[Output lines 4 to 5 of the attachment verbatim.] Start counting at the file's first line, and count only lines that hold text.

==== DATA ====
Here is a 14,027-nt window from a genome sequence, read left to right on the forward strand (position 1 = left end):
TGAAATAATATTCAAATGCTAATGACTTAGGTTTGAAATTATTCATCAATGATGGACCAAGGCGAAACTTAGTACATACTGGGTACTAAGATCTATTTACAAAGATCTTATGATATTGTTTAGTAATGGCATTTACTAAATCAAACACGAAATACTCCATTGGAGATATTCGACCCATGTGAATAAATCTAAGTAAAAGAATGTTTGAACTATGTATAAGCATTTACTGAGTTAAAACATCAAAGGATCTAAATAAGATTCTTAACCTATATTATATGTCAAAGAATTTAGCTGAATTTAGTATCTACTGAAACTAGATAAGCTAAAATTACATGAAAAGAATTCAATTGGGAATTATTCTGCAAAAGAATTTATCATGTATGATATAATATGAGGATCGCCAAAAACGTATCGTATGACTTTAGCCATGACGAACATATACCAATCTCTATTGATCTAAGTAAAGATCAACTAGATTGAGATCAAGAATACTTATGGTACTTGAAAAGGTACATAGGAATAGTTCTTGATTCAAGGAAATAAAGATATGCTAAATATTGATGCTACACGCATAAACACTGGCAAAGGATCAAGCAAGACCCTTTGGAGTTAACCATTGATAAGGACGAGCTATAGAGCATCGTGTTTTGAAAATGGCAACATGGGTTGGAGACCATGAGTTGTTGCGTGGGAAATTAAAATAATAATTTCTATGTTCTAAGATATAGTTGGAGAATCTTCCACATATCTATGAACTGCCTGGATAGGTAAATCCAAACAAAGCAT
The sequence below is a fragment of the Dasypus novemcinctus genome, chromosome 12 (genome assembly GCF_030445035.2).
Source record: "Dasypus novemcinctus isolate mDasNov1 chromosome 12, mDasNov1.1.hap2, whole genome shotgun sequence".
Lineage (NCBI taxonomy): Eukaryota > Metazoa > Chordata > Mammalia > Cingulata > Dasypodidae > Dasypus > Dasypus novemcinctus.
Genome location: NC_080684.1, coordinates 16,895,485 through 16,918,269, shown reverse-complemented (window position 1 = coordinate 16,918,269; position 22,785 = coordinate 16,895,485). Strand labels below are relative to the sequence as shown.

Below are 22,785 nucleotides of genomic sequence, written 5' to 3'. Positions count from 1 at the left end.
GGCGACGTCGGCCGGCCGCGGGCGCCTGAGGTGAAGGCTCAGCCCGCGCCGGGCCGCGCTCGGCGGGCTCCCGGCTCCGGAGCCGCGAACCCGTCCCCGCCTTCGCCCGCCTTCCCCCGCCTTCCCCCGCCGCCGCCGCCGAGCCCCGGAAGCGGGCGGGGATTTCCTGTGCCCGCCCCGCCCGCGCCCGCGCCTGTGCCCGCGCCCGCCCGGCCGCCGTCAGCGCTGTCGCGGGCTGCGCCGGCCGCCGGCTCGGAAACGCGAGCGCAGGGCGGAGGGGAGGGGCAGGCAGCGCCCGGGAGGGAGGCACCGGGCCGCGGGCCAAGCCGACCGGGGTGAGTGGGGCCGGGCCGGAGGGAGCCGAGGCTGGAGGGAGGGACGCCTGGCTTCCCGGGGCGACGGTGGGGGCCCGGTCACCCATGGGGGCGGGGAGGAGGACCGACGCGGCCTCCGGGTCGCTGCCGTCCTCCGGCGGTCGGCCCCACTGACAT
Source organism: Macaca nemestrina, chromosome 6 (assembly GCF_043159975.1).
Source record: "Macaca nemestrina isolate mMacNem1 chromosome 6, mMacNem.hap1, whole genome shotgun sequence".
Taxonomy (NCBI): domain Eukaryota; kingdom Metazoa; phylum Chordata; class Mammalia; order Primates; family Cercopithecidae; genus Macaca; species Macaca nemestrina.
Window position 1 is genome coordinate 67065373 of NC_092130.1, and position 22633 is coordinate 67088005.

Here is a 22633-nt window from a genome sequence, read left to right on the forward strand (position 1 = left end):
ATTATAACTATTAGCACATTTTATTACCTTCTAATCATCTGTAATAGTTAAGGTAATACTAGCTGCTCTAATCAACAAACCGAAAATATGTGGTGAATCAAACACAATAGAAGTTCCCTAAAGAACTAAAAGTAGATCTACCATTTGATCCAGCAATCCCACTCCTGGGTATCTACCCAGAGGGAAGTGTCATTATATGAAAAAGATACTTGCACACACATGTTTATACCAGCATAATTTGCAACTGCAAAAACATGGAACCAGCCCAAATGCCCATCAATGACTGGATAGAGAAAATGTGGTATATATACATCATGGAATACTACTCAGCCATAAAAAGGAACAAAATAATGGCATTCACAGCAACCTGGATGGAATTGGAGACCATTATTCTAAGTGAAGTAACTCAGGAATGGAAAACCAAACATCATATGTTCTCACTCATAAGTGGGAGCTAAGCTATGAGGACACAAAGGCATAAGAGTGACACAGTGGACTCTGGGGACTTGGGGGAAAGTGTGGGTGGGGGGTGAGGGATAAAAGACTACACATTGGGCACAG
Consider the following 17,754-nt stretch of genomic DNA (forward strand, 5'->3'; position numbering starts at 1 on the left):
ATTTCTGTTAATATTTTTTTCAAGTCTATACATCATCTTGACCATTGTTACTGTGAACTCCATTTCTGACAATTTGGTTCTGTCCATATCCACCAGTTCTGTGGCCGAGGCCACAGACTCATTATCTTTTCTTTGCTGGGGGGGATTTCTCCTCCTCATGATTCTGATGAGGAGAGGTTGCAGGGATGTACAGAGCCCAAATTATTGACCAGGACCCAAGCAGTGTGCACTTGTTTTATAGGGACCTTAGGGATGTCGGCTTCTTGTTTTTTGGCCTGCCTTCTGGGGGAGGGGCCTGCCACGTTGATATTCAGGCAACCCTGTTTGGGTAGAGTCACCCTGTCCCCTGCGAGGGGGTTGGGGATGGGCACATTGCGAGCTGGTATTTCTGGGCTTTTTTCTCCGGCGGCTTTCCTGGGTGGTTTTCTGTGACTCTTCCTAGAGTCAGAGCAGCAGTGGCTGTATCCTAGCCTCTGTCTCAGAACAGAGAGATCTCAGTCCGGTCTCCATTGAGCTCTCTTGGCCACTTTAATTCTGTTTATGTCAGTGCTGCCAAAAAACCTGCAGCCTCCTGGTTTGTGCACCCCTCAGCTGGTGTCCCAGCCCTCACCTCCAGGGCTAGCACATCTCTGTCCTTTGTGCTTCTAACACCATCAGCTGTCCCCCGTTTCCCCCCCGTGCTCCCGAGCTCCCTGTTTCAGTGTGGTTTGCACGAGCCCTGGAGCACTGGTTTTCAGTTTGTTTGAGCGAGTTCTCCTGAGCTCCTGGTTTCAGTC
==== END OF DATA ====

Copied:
Source record: "Dasypus novemcinctus isolate mDasNov1 chromosome 12, mDasNov1.1.hap2, whole genome shotgun sequence".
Lineage (NCBI taxonomy): Eukaryota > Metazoa > Chordata > Mammalia > Cingulata > Dasypodidae > Dasypus > Dasypus novemcinctus.